Tax Reform’s Implications of the 20% Pass-through Entity Income Section 199a

Understanding the 20% Qualified Deduction for Pass-through Income

Fundamentals of the TCJA’s New Business Tax Legislation

passOn December 22, 2017, the Tax Cuts and Jobs Act (TCJA) was enacted into law.  In code section 199A, the Act’s focus is on particular pass-through income and allows for a 20 percent deduction on that income, in some instances.  Please note that, for the purpose of the 20 percent deduction, the TCJA is referring to pass-through income for sole proprietorships, LLCs, partnerships and S corporations.  If you don’t already know what a pass-through entity (PTE) is –  pass-through entities are businesses (set up as a special business structure for the purpose of reducing the effects of double taxationthat don’t pay the corporate income tax or any entity-level tax. But, rather, the profits “pass through” to the owners of the business. And then the owners report that income on their individual tax returns and pay tax on it, along with the rest of their normal income.     

Though LLCs are a legal structure, they aren’t recognized by the Internal Revenue Service for tax purposes. You’ll need to tell the IRS how your business should be levied. To do that, you’ll file a Form 8832 with the “tax man” to indicate how you’d like to be levied: as a corporation, a partnership or as part of your personal tax return.

Because of the ambiguity, combined with myriad exceptions and limitations, as to the types of businesses that may be eligible for the deduction, code section 199A is notoriously complicated and intricate, particularly when compared to other code changes in the TCJA.  In fact, practically every provision in the code is directed to Congress or the Treasury Department for issue clarifications.

A majority of code 199A’s calculations, such as the limitations phase-ins or the preliminary deduction, occur at the business or trade level.  After these aforementioned calculations are determined, remaining revenue amounts are summed up at the taxpayer level and combined with existing taxpayer income, to garner the overall taxable income limitation.

When the complexity of code 199A is taken into consideration, our mission is to educate our audience on the fundamentals of the pass-through income deduction.  We want this to be achieved by covering and reporting on just enough details to not overwhelm readers with all the particulars.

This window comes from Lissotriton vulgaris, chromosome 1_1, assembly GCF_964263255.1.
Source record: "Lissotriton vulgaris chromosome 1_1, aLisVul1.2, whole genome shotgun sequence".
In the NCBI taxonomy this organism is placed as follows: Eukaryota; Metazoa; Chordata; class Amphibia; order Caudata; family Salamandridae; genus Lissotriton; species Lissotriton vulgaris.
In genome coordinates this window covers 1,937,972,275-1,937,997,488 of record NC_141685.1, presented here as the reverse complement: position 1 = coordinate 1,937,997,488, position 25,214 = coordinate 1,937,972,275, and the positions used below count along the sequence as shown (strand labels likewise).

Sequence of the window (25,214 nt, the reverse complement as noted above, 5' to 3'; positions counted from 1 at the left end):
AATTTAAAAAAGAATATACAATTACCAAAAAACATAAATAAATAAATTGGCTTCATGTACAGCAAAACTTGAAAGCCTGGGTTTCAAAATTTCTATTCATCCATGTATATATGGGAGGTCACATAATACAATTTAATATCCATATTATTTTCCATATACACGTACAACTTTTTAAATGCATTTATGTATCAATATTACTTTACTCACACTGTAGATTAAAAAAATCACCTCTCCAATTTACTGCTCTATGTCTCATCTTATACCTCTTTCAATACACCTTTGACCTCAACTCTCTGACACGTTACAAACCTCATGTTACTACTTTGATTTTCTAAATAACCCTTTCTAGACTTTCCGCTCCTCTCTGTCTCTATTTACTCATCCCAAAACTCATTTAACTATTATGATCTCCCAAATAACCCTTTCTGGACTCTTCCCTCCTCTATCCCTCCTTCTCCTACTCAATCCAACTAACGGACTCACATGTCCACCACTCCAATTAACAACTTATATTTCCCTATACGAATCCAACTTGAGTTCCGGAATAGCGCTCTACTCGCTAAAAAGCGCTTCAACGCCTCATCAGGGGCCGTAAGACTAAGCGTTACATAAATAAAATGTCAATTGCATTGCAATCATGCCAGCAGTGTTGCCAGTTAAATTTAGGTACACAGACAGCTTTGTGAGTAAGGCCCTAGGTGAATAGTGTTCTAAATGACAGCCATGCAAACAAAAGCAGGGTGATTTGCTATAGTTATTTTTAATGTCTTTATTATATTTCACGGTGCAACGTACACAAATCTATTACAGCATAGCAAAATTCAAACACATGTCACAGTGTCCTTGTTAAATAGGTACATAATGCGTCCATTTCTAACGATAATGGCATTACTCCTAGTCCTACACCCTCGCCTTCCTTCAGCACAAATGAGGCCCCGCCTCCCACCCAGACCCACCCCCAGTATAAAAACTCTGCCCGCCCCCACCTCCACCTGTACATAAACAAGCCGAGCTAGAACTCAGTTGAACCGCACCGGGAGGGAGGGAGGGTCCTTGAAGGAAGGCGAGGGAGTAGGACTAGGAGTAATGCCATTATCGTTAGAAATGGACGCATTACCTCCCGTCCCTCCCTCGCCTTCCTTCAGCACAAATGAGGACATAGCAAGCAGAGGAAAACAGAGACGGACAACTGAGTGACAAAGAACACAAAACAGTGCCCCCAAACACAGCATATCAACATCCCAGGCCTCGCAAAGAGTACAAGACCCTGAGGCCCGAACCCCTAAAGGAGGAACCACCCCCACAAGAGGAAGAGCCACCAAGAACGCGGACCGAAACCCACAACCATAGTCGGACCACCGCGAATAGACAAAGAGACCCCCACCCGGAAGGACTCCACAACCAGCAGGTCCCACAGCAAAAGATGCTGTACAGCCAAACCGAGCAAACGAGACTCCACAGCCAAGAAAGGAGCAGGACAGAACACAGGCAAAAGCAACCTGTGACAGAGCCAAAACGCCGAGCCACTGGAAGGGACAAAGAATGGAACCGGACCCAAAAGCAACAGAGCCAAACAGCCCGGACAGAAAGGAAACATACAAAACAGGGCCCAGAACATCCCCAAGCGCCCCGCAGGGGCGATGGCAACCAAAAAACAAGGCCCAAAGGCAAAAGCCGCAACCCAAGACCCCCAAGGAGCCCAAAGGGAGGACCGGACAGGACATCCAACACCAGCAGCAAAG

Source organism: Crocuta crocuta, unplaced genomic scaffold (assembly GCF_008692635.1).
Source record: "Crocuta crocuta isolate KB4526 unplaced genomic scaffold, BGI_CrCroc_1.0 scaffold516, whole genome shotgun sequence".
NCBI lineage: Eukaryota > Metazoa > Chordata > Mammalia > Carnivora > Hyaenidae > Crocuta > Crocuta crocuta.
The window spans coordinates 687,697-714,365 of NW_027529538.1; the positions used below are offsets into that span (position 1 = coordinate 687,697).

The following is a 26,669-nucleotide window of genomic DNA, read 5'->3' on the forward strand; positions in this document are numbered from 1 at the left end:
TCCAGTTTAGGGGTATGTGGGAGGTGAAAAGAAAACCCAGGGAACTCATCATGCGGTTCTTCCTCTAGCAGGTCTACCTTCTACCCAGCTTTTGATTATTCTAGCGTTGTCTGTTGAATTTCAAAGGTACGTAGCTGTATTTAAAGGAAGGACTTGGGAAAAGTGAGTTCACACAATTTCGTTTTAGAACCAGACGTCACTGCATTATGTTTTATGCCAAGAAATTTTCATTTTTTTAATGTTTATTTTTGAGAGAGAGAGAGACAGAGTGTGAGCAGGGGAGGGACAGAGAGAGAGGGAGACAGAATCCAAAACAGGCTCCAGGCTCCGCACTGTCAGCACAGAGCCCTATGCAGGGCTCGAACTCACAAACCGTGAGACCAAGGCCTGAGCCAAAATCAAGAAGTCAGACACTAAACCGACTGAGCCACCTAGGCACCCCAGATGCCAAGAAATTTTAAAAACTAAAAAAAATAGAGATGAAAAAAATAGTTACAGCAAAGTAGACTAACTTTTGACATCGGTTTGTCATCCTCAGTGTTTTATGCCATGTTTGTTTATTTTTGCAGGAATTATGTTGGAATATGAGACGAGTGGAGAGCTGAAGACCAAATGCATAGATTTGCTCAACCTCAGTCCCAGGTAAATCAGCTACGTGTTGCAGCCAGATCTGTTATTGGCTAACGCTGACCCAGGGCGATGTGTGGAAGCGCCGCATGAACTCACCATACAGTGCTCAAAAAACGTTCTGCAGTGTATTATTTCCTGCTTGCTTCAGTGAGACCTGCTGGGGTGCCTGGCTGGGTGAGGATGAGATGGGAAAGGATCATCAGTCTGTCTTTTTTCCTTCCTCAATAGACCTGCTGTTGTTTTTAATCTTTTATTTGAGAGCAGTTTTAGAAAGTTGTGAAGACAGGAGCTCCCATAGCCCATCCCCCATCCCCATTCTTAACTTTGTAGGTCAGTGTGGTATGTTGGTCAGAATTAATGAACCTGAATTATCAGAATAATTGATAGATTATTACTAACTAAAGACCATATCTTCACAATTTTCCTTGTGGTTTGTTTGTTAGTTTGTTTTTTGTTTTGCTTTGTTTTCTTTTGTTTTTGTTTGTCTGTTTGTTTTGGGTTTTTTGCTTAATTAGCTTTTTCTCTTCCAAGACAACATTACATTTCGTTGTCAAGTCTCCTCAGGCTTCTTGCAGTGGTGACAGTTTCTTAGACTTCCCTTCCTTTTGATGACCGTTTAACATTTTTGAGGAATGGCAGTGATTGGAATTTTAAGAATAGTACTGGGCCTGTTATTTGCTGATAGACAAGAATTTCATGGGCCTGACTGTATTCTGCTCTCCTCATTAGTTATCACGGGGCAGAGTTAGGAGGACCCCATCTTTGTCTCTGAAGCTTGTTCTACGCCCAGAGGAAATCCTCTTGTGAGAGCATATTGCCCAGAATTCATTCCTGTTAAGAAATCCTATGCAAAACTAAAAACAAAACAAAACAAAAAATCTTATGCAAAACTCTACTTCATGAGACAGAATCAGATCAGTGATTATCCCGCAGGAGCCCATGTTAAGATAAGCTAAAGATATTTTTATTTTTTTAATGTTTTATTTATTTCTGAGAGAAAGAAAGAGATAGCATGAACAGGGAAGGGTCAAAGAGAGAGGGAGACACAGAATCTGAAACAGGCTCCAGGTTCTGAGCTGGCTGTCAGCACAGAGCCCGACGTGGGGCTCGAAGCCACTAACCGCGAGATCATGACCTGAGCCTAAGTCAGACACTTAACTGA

High-level Overview

Taxable years before January 1, 2026, and after December 31, 2017, the TCJA is allowing for noncorporate taxpayers, including trusts, estates, and individuals, to take a deduction in the amount of 20 percent of their respective qualified business income (QBI) from sole proprietorships, LLCs, partnerships, and S corporations.

Normally, qualified items of deduction, loss, income, and gains will allow a business to qualify for the deduction, as long as the deduction is with respect to a qualified trade or business. The specifications of qualifying income are that said income is generated by U.S. sources; this excludes numerous investment-related items like nonbusiness interest income, dividends and capital gains and losses.

Compensation of a reasonable amount must be paid to the taxpayer in addition to any and all guaranteed payments for partnership which are not included in QBI.  Any services rendered to a partnership are not deduction candidates either and they will also be excluded from QBI.  In its current state, the TCJA describes a mandated process whereby each business passes through allocable shares of income or loss to its respective shareholders and/or partners.  It then becomes the taxpayer’s burden to determine and file for each deduction related to each business or trade before combining all the deductions from each business or trade.  A net QBI less than zero will be carried over into the next taxable year and also included in the calculation of qualified of business income or qualified trades for that same year.  

As an example, should the aggregated loss from all trades or businesses in 2018 be $200,000, and the 2019 qualifying income from all businesses is $400,000, it is mandatory that the $200,000 loss from 2018 must be carried forward to 2019, resulting in a qualifying income in 2019 of $200,000. Hence, in 2019,  a deduction of $40,000 (20 percent of $200,000) results- subject, of course, to many limitations described further in this post.

The first important detail to note here is that the deduction is not permitted in computing adjusted gross income (AGI.)  Rather, it is a deduction that lowers taxable income. Essentially, this means that these pass-through deductions have no impact on the limitations surrounding or based on AGI.  Essentially, this also means that this deduction doesn’t touch self-employment (SE) income or net investment income (NII.) Also of note is that this deduction is permitted regardless of whether or not itemized deductions are filed by a taxpayer.

Parameters & Limitations on Varieties of Qualifying Income-Service Businesses

Both chambers of Congress agreed to exclude particular “specified service trade or business” revenue from qualifying for the deduction. As far as the 20 percent pass-through deduction is concerned, if a “specified service trade or business” is one that involves the performance of  services rendered in the fields of accounting, actuarial science, financial services, brokerage services, health, law, performing arts, consulting, athletics or any other type of business or trade in which the principal asset is more or less considered to be a skill or the reputation of one or more of its owners or employees, the deduction is not permitted.